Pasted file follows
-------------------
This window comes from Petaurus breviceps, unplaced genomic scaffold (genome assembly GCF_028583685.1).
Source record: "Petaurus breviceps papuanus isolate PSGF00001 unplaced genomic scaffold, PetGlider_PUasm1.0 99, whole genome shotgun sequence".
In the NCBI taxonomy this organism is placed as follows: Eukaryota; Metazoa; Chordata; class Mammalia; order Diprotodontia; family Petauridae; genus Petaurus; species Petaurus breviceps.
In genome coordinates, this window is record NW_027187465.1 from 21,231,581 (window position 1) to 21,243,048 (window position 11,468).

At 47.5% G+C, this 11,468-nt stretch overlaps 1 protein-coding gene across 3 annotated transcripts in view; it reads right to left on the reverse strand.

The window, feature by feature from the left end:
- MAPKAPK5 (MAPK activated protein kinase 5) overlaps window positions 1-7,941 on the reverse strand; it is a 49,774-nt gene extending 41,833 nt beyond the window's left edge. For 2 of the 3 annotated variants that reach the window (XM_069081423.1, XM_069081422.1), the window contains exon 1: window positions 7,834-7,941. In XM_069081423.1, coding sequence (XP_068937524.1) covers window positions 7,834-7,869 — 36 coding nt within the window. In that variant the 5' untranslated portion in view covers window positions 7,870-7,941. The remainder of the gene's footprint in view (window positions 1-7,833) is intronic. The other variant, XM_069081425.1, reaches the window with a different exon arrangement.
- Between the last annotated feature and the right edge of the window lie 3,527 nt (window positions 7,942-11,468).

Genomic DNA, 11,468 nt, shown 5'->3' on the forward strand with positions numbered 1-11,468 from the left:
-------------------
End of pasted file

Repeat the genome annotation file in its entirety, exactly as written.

This window comes from Petaurus breviceps, unplaced genomic scaffold (genome assembly GCF_028583685.1).
Source record: "Petaurus breviceps papuanus isolate PSGF00001 unplaced genomic scaffold, PetGlider_PUasm1.0 99, whole genome shotgun sequence".
In the NCBI taxonomy this organism is placed as follows: Eukaryota; Metazoa; Chordata; class Mammalia; order Diprotodontia; family Petauridae; genus Petaurus; species Petaurus breviceps.
In genome coordinates, this window is record NW_027187465.1 from 21,231,581 (window position 1) to 21,243,048 (window position 11,468).

At 47.5% G+C, this 11,468-nt stretch overlaps 1 protein-coding gene across 3 annotated transcripts in view; it reads right to left on the reverse strand.

The window, feature by feature from the left end:
- MAPKAPK5 (MAPK activated protein kinase 5) overlaps window positions 1-7,941 on the reverse strand; it is a 49,774-nt gene extending 41,833 nt beyond the window's left edge. For 2 of the 3 annotated variants that reach the window (XM_069081423.1, XM_069081422.1), the window contains exon 1: window positions 7,834-7,941. In XM_069081423.1, coding sequence (XP_068937524.1) covers window positions 7,834-7,869 — 36 coding nt within the window. In that variant the 5' untranslated portion in view covers window positions 7,870-7,941. The remainder of the gene's footprint in view (window positions 1-7,833) is intronic. The other variant, XM_069081425.1, reaches the window with a different exon arrangement.
- Between the last annotated feature and the right edge of the window lie 3,527 nt (window positions 7,942-11,468).

Genomic DNA, 11,468 nt, shown 5'->3' on the forward strand with positions numbered 1-11,468 from the left: